Link to home

Rhizosphere Competence of Pythium oligandrum

September 1997 , Volume 87 , Number  9
Pages  951 - 959

A. K. Al-Rawahi and J. G. Hancock

Department of Environmental Science, Policy and Management, University of California, Berkeley 94720-3112

Go to article:
Accepted for publication 2 June 1997.

The associations of Pythium oligandrum with the root cortex, rhizoplane, and rhizosphere were measured with 11 crop species. This work was expedited by the use of a semiselective technique for isolation of P. oligandrum from soil and plant material. Cortical colonization of roots by P. oligandrum was not detected, and the rhizoplanes of the roots of most crops were free of the fungus. However, P. oligandrum was detected in large quantities with every crop tested when roots with adhering soil (rhizosphere soil) were assayed. Different crop species and cultivars of cantaloupe, cauliflower, and tomato varied in rhizosphere densities of P. oligandrum, but rhizosphere population densities of the fungus were consistently higher than in nonrhizosphere soils with plants grown in P. oligandrum-infested sterilized potting mix or an unsterilized mineral soil. After transplanting tomatoes into potting mix infested with P. oligandrum, increases in CFU occurred over time in the rhizosphere but not in the nonrhizosphere soil. In trials on delivery methods of inoculum of P. oligandrum, the rhizosphere populations of tomato plants grown in potting mix were about sixfold higher compared to seed-coat treatments when ground, alginate pelleted oospores were applied to seedlings growing in plug containers prior to transplanting or to pots containing potting mix before direct seeding.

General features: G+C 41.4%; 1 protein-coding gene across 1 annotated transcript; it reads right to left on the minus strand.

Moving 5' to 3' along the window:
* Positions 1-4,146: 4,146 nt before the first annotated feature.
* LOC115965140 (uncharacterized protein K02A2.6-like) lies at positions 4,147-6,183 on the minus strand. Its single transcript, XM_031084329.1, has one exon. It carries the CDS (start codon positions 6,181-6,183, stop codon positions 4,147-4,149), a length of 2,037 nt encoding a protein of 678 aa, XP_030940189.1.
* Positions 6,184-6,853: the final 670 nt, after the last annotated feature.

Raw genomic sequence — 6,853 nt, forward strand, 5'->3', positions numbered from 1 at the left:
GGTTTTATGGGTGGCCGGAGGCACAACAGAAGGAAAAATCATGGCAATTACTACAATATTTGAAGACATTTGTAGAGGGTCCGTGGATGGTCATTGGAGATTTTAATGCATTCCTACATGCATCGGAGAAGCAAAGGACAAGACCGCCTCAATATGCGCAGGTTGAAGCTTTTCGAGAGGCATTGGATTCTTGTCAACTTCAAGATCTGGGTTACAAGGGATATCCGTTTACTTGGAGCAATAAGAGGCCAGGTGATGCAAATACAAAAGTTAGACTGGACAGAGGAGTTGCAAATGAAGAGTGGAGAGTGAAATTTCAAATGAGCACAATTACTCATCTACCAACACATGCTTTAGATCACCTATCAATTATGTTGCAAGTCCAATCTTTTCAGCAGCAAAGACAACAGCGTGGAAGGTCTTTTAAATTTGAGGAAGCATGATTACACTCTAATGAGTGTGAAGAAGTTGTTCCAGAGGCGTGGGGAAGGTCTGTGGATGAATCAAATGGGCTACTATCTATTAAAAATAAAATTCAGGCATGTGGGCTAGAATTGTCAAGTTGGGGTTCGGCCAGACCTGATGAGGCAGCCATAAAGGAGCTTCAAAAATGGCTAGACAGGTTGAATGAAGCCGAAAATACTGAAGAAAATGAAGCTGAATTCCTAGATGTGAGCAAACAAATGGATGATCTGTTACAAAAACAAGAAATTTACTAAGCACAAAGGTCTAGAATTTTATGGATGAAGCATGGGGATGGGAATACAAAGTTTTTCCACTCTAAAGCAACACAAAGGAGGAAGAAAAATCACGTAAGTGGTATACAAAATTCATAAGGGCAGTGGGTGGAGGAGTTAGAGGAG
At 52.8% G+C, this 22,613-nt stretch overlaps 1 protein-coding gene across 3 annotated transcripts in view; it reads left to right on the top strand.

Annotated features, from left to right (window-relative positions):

© 1997 The American Phytopathological Society